The Census Bureau is using email addresses that households have provided in response to another Census Bureau program, or received from states (such as from their WIC, SNAP or TANF programs) or from a commercial list.

In addition to contacting households through these new methods, the Census Bureau is increasing other outreach efforts during one last push to encourage everyone to respond to the census online, by phone or by mail. The Census Bureau recently announced that it has launched Mobile Questionnaire Assistance, a program that offers assistance with responding at locations, such as grocery stores and pharmacies, in low-responding areas.

Additionally, the Census Bureau has expanded its paid advertising, launching a series of new advertisements aimed at increasing online response. Now, 45 non-English languages are receiving some level of paid media support.

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WHAT QUESTIONS WILL BE ON THE CENSUS?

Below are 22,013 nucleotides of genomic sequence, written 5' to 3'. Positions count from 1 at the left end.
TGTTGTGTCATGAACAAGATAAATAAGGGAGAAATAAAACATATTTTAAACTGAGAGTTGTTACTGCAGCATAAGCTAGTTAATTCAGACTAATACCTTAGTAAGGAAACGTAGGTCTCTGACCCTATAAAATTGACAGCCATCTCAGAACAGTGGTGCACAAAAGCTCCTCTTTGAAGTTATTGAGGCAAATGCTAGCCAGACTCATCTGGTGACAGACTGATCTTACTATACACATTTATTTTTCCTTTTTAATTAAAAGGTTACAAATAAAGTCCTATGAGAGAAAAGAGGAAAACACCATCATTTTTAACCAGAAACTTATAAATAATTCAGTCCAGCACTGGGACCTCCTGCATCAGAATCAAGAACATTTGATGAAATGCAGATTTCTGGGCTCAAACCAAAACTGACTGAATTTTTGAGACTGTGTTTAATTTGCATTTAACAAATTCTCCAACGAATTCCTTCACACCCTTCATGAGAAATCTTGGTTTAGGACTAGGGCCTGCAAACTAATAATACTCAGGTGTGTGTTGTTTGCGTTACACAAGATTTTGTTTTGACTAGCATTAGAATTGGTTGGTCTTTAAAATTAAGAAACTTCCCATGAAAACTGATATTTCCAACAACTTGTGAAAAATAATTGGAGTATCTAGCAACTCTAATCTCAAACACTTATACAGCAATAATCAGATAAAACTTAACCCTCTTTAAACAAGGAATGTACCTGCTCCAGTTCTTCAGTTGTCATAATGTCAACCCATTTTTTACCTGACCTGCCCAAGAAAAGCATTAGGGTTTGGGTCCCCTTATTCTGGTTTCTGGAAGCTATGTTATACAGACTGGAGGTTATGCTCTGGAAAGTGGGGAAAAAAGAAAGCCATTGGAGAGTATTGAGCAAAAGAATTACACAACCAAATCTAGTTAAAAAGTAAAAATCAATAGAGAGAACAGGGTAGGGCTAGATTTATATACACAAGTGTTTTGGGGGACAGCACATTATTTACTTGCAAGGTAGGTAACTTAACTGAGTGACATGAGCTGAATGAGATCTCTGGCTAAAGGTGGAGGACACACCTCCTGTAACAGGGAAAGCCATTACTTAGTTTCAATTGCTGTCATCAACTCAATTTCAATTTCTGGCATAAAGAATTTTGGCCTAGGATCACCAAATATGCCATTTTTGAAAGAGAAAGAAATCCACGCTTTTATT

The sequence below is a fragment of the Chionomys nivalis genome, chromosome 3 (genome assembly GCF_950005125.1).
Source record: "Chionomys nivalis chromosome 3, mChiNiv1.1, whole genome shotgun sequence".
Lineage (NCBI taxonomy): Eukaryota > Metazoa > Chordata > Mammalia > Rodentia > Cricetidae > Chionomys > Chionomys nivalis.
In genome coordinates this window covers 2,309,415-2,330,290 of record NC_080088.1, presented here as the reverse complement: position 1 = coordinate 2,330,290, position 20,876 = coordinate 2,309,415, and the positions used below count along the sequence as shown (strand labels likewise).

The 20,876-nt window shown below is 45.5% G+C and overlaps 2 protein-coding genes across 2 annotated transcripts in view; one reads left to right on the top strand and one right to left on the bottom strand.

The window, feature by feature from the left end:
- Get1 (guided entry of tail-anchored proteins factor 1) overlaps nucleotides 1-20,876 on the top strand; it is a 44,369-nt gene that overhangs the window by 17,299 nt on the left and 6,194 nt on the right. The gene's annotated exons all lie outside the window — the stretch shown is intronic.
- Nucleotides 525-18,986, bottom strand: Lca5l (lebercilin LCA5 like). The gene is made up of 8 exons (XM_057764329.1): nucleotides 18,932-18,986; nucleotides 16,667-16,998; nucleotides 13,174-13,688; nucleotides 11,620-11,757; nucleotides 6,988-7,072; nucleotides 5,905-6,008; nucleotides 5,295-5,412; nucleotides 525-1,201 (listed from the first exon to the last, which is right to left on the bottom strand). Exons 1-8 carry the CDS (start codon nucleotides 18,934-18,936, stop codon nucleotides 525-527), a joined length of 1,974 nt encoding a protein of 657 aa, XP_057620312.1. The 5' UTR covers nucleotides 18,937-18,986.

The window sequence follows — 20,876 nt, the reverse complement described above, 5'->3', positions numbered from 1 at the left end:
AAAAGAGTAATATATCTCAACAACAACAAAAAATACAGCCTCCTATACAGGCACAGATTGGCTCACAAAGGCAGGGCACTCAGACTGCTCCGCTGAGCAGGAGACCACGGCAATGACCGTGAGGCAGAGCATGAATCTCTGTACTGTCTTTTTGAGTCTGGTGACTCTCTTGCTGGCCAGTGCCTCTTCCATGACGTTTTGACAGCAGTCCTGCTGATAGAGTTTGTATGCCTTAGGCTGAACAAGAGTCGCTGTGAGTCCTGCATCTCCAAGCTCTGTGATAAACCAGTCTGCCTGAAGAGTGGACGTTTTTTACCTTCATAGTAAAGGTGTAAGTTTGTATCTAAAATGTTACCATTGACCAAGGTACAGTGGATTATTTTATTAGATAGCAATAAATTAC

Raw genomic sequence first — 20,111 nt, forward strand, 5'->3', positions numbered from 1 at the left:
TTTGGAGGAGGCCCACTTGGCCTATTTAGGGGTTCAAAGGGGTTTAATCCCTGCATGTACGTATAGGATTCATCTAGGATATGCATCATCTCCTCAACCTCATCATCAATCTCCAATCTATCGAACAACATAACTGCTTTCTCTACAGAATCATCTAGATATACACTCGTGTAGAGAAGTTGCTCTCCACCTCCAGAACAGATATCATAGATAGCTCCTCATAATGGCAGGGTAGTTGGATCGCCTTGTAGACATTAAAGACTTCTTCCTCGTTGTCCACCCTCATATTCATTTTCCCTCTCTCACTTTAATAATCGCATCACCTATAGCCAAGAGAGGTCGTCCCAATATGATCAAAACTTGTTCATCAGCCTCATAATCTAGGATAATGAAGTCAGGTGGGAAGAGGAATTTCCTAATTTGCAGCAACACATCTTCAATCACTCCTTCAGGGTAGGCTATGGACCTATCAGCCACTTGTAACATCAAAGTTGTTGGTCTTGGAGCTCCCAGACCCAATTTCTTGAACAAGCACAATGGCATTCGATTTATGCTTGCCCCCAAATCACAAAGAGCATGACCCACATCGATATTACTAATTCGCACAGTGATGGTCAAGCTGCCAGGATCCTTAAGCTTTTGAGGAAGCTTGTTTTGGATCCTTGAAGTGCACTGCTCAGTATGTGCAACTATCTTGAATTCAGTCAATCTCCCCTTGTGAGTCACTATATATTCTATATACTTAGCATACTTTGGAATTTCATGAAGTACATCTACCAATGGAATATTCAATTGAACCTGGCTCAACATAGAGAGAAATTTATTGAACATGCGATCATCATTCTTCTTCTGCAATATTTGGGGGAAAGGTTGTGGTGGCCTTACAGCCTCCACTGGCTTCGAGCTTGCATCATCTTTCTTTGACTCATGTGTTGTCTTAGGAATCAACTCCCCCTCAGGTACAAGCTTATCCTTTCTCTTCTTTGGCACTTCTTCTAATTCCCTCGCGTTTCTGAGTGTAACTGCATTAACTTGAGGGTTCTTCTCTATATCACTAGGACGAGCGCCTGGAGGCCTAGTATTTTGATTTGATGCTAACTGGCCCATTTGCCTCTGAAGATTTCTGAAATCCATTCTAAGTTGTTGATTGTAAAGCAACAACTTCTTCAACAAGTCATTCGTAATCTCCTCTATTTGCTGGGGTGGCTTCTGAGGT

The Census questions are very generic demographic questions about you and the other people who live with you. These questions include name, age, origin of birth, race, gender, the relationship of the people living in the same place (spouse, son/daughter, renter, etc.), and whether the home is owned or rented. There will be other operational questions as well, such as whether someone usually lives or stays somewhere else, how many people were living at the residence on April 1, 2020, telephone number, and if there was anyone else living in the residence on April 1 that do not currently live there (if the census is taken after April 1, 2020).

For more information about the planned questions and why the questions are being asked, check out the Questions Planned for the 2020 Census and American Community Survey.


WHAT IF I DON’T WANT TO ANSWER ALL OF THE QUESTIONS?

You can skip questions, submit an incomplete census form, and still be included in the head count. But you can be fined for refusing to answer a census question or intentionally giving a false answer, although the penalty has been enforced rarely in the past. Returning a partially filled-out questionnaire may result in a follow-up phone call or visit from a census worker.

 

WHY SHOULD I RESPOND TO THE CENSUS?

The Census collects data that will help states, counties, and communities determine:

  • Representation: The number of seats a state has in the U.S. House of Representatives, and determines the districts for state government.
  • Funding: How to distribute approximately $675 billion in federal funding to local communities yearly.